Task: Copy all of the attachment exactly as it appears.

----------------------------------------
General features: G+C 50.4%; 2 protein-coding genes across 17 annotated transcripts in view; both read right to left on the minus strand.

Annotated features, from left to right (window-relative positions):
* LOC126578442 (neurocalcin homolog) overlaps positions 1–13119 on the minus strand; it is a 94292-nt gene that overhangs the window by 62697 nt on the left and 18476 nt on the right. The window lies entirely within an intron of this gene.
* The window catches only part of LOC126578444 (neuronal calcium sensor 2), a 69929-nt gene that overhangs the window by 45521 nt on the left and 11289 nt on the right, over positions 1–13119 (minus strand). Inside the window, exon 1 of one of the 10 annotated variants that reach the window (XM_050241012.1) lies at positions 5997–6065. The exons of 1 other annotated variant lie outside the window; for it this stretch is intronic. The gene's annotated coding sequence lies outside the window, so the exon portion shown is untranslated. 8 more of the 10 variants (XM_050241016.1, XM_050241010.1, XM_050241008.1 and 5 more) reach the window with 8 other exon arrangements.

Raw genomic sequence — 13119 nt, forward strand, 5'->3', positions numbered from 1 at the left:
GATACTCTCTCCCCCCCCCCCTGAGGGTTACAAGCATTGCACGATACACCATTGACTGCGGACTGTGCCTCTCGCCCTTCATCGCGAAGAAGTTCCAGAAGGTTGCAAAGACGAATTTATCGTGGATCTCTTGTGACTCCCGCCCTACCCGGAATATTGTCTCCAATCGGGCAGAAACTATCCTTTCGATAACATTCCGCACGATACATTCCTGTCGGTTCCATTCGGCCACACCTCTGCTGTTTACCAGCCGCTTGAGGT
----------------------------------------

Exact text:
General features: G+C 50.4%; 2 protein-coding genes across 17 annotated transcripts in view; both read right to left on the minus strand.

Annotated features, from left to right (window-relative positions):
* LOC126578442 (neurocalcin homolog) overlaps positions 1–13119 on the minus strand; it is a 94292-nt gene that overhangs the window by 62697 nt on the left and 18476 nt on the right. The window lies entirely within an intron of this gene.
* The window catches only part of LOC126578444 (neuronal calcium sensor 2), a 69929-nt gene that overhangs the window by 45521 nt on the left and 11289 nt on the right, over positions 1–13119 (minus strand). Inside the window, exon 1 of one of the 10 annotated variants that reach the window (XM_050241012.1) lies at positions 5997–6065. The exons of 1 other annotated variant lie outside the window; for it this stretch is intronic. The gene's annotated coding sequence lies outside the window, so the exon portion shown is untranslated. 8 more of the 10 variants (XM_050241016.1, XM_050241010.1, XM_050241008.1 and 5 more) reach the window with 8 other exon arrangements.

Raw genomic sequence — 13119 nt, forward strand, 5'->3', positions numbered from 1 at the left:
GATACTCTCTCCCCCCCCCCCTGAGGGTTACAAGCATTGCACGATACACCATTGACTGCGGACTGTGCCTCTCGCCCTTCATCGCGAAGAAGTTCCAGAAGGTTGCAAAGACGAATTTATCGTGGATCTCTTGTGACTCCCGCCCTACCCGGAATATTGTCTCCAATCGGGCAGAAACTATCCTTTCGATAACATTCCGCACGATACATTCCTGTCGGTTCCATTCGGCCACACCTCTGCTGTTTACCAGCCGCTTGAGGT